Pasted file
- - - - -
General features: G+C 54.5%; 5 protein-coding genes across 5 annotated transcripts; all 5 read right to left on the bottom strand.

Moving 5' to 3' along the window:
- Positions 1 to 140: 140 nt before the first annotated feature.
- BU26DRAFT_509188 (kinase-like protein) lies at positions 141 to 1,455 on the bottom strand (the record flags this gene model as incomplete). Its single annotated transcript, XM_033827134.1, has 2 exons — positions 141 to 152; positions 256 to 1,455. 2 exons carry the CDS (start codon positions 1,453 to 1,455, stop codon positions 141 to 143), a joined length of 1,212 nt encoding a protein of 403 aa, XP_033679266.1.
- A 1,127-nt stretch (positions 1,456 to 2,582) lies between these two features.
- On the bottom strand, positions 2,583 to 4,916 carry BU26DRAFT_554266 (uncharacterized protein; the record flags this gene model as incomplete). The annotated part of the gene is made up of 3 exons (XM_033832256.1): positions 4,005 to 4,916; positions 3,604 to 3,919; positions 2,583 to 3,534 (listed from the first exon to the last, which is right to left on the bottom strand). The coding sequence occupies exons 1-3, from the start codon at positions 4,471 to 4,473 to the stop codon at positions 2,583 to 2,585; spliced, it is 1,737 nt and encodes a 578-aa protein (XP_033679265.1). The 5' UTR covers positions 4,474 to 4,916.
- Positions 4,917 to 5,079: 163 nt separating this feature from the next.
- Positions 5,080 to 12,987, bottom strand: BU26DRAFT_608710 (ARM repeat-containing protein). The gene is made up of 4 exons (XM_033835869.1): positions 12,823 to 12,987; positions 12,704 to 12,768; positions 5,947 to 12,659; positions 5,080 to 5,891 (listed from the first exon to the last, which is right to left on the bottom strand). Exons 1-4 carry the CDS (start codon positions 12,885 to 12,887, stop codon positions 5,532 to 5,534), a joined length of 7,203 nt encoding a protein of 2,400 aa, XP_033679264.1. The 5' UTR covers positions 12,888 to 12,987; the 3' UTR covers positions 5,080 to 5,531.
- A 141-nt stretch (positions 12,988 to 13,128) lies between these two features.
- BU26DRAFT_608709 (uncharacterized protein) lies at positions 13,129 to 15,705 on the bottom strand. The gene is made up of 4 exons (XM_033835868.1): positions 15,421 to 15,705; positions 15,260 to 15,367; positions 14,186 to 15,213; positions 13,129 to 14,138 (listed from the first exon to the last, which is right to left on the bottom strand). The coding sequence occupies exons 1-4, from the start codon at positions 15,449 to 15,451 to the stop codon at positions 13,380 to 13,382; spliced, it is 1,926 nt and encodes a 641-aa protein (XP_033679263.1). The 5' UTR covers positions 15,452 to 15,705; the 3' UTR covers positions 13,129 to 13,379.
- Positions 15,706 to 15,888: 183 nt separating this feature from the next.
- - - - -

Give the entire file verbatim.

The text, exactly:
General features: G+C 54.5%; 5 protein-coding genes across 5 annotated transcripts; all 5 read right to left on the bottom strand.

Moving 5' to 3' along the window:
- Positions 1 to 140: 140 nt before the first annotated feature.
- BU26DRAFT_509188 (kinase-like protein) lies at positions 141 to 1,455 on the bottom strand (the record flags this gene model as incomplete). Its single annotated transcript, XM_033827134.1, has 2 exons — positions 141 to 152; positions 256 to 1,455. 2 exons carry the CDS (start codon positions 1,453 to 1,455, stop codon positions 141 to 143), a joined length of 1,212 nt encoding a protein of 403 aa, XP_033679266.1.
- A 1,127-nt stretch (positions 1,456 to 2,582) lies between these two features.
- On the bottom strand, positions 2,583 to 4,916 carry BU26DRAFT_554266 (uncharacterized protein; the record flags this gene model as incomplete). The annotated part of the gene is made up of 3 exons (XM_033832256.1): positions 4,005 to 4,916; positions 3,604 to 3,919; positions 2,583 to 3,534 (listed from the first exon to the last, which is right to left on the bottom strand). The coding sequence occupies exons 1-3, from the start codon at positions 4,471 to 4,473 to the stop codon at positions 2,583 to 2,585; spliced, it is 1,737 nt and encodes a 578-aa protein (XP_033679265.1). The 5' UTR covers positions 4,474 to 4,916.
- Positions 4,917 to 5,079: 163 nt separating this feature from the next.
- Positions 5,080 to 12,987, bottom strand: BU26DRAFT_608710 (ARM repeat-containing protein). The gene is made up of 4 exons (XM_033835869.1): positions 12,823 to 12,987; positions 12,704 to 12,768; positions 5,947 to 12,659; positions 5,080 to 5,891 (listed from the first exon to the last, which is right to left on the bottom strand). Exons 1-4 carry the CDS (start codon positions 12,885 to 12,887, stop codon positions 5,532 to 5,534), a joined length of 7,203 nt encoding a protein of 2,400 aa, XP_033679264.1. The 5' UTR covers positions 12,888 to 12,987; the 3' UTR covers positions 5,080 to 5,531.
- A 141-nt stretch (positions 12,988 to 13,128) lies between these two features.
- BU26DRAFT_608709 (uncharacterized protein) lies at positions 13,129 to 15,705 on the bottom strand. The gene is made up of 4 exons (XM_033835868.1): positions 15,421 to 15,705; positions 15,260 to 15,367; positions 14,186 to 15,213; positions 13,129 to 14,138 (listed from the first exon to the last, which is right to left on the bottom strand). The coding sequence occupies exons 1-4, from the start codon at positions 15,449 to 15,451 to the stop codon at positions 13,380 to 13,382; spliced, it is 1,926 nt and encodes a 641-aa protein (XP_033679263.1). The 5' UTR covers positions 15,452 to 15,705; the 3' UTR covers positions 13,129 to 13,379.
- Positions 15,706 to 15,888: 183 nt separating this feature from the next.